Islamist-allied militias in control of the Libyan capital and the country's top religious body on Tuesday rejected U.N.-led talks that have called for a cease-fire in the battered nation.

The announcements reflect the difficulties facing the U.N. envoy to Libya, Bernardino Leon, as he tries to broker a truce amid a deep polarization that has left Libya torn between two rival governments and parliaments.

The statements followed the first round of U.N.-brokered talks between Libya's rival lawmakers held Monday in an attempt to bridge the gap between the warring groups.

The Libya Dawn umbrella group, which is in control of Tripoli and which is affiliated with the militia from the western city of Misrata, said on its Facebook page Tuesday that the only way to end the fighting is to disarm its rivals and hunt down their leaders.

Libya is facing its worst turmoil since the 2011 NATO-backed uprising that toppled longtime dictator Muammar Qaddafi.

The Libya Dawn's recent takeover of Tripoli followed weeks of fighting that forced nearly a quarter million Libyans to flee their homes and prompted an exodus of diplomats and foreigners from the city.  Once in control of the capital, the militias revived the country's outgoing parliament, dominated by Islamist lawmakers.

Meanwhile, Libya's elected -- and internationally recognized -- parliament based in the eastern city of Tobruk wields little influence.

The Tobruk-based assembly has denounced the Libya Dawn, saying the assault on Tripoli is an act of terrorism and passing a resolution to disarm militias controlling the capital.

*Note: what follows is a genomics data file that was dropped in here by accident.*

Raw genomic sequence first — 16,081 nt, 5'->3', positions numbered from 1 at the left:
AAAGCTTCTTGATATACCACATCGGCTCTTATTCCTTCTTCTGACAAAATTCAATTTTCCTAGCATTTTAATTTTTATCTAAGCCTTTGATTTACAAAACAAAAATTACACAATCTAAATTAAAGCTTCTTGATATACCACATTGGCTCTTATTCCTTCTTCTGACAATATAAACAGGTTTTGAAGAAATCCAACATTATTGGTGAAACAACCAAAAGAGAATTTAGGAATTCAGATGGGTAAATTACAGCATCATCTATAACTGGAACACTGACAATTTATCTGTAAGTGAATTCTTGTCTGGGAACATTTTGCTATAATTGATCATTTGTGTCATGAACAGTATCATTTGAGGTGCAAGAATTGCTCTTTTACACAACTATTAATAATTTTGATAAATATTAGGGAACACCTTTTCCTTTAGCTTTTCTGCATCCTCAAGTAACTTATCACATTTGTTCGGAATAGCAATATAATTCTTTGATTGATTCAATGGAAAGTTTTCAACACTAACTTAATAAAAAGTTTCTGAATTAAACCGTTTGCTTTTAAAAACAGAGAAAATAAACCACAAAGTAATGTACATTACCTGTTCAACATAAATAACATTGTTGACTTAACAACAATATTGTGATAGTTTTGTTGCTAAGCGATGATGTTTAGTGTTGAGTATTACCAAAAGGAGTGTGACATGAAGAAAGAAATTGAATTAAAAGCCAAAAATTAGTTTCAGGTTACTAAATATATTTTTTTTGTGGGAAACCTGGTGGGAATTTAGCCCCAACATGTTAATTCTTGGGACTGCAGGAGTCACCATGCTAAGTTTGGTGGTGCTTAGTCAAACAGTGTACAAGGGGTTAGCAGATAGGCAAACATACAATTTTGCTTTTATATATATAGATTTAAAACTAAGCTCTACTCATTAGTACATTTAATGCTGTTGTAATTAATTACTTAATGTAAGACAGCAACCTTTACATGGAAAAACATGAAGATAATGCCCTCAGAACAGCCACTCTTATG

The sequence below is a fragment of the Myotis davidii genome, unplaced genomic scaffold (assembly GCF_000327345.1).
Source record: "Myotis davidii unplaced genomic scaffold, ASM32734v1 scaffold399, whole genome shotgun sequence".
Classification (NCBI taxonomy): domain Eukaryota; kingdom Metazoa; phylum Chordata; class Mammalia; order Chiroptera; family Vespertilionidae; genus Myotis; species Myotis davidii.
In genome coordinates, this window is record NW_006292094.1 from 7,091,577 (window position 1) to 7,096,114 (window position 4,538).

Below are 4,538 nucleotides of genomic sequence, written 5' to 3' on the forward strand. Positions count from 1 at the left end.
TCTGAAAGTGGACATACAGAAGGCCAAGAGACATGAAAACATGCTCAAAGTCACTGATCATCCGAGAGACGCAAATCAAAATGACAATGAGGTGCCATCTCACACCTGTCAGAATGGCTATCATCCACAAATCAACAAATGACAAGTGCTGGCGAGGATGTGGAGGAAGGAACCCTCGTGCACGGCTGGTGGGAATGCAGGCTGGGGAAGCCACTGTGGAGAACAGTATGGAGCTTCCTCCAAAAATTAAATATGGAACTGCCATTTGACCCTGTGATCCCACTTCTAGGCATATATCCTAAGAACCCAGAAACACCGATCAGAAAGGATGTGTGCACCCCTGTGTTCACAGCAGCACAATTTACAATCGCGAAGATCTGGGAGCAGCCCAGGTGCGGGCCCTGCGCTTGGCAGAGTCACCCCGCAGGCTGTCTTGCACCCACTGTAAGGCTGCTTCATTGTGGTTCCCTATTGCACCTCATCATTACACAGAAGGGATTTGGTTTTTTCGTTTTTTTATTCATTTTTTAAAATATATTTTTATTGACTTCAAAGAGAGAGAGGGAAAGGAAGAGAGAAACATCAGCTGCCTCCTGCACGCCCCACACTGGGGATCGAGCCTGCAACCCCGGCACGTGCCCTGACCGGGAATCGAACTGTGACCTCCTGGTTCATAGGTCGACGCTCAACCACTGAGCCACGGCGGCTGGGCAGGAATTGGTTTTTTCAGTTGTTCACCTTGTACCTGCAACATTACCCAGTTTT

Shortly after the Libya Dawn statement, the Dar al-Ifta body, which is in charge of issuing religious edicts and which is led by hard-liner al-Sadek al-Gharyani, said that Libya's Muslim "clerics demand the suspension of talks with the Tobruk parliament."

Dar al-Ifta said the suspension was pending a ruling by the country's Supreme Constitutional Court on whether the Tobruk-based, elected parliament has violated the constitution by calling the militias "terrorists and urging for international intervention" in the crisis.

The religious body said no one has "the right to negotiate" with Tobruk-based lawmakers and alleged that they deviated from the principles of Islam and Libya.

Libya's 2011 revolt gave rise to a patchwork of heavily armed and increasingly unruly militias, which emerged from the rebel groups that led the uprising against Qaddafi.

The current crisis is rooted in the successive Libyan governments' dependence on those militias for restoring order in the absence of a strong national army or police force.